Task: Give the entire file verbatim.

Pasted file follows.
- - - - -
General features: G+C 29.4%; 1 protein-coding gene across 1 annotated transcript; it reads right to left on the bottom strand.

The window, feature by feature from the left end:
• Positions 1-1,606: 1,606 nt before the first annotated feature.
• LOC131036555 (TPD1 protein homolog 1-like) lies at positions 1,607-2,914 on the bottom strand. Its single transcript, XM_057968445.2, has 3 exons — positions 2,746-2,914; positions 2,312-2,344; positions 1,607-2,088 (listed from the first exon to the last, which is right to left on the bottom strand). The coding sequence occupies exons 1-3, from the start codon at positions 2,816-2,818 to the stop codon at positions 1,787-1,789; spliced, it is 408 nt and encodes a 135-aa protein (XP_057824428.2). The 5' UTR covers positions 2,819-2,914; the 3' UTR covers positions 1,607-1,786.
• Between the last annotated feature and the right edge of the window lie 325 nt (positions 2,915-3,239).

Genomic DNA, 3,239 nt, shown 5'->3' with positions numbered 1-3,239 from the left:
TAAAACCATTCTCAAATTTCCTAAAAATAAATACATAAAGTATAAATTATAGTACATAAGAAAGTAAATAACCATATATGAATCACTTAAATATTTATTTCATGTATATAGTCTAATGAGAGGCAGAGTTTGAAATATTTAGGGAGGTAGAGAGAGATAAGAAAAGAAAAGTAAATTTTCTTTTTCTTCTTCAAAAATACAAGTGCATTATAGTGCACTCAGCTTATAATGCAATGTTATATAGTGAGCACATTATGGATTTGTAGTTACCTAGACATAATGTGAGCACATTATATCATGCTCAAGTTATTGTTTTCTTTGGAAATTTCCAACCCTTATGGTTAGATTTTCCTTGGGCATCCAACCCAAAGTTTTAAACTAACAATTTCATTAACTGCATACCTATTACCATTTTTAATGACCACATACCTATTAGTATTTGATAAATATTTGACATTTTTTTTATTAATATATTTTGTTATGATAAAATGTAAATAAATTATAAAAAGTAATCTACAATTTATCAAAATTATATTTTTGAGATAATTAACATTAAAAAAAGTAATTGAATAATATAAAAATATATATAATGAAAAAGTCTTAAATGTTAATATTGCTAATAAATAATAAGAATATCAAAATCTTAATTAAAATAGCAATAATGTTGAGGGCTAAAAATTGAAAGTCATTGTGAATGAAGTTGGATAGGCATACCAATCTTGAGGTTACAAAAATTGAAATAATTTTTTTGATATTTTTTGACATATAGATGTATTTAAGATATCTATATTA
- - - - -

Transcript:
General features: G+C 29.4%; 1 protein-coding gene across 1 annotated transcript; it reads right to left on the bottom strand.

The window, feature by feature from the left end:
• Positions 1-1,606: 1,606 nt before the first annotated feature.
• LOC131036555 (TPD1 protein homolog 1-like) lies at positions 1,607-2,914 on the bottom strand. Its single transcript, XM_057968445.2, has 3 exons — positions 2,746-2,914; positions 2,312-2,344; positions 1,607-2,088 (listed from the first exon to the last, which is right to left on the bottom strand). The coding sequence occupies exons 1-3, from the start codon at positions 2,816-2,818 to the stop codon at positions 1,787-1,789; spliced, it is 408 nt and encodes a 135-aa protein (XP_057824428.2). The 5' UTR covers positions 2,819-2,914; the 3' UTR covers positions 1,607-1,786.
• Between the last annotated feature and the right edge of the window lie 325 nt (positions 2,915-3,239).

Genomic DNA, 3,239 nt, shown 5'->3' with positions numbered 1-3,239 from the left:
TAAAACCATTCTCAAATTTCCTAAAAATAAATACATAAAGTATAAATTATAGTACATAAGAAAGTAAATAACCATATATGAATCACTTAAATATTTATTTCATGTATATAGTCTAATGAGAGGCAGAGTTTGAAATATTTAGGGAGGTAGAGAGAGATAAGAAAAGAAAAGTAAATTTTCTTTTTCTTCTTCAAAAATACAAGTGCATTATAGTGCACTCAGCTTATAATGCAATGTTATATAGTGAGCACATTATGGATTTGTAGTTACCTAGACATAATGTGAGCACATTATATCATGCTCAAGTTATTGTTTTCTTTGGAAATTTCCAACCCTTATGGTTAGATTTTCCTTGGGCATCCAACCCAAAGTTTTAAACTAACAATTTCATTAACTGCATACCTATTACCATTTTTAATGACCACATACCTATTAGTATTTGATAAATATTTGACATTTTTTTTATTAATATATTTTGTTATGATAAAATGTAAATAAATTATAAAAAGTAATCTACAATTTATCAAAATTATATTTTTGAGATAATTAACATTAAAAAAAGTAATTGAATAATATAAAAATATATATAATGAAAAAGTCTTAAATGTTAATATTGCTAATAAATAATAAGAATATCAAAATCTTAATTAAAATAGCAATAATGTTGAGGGCTAAAAATTGAAAGTCATTGTGAATGAAGTTGGATAGGCATACCAATCTTGAGGTTACAAAAATTGAAATAATTTTTTTGATATTTTTTGACATATAGATGTATTTAAGATATCTATATTA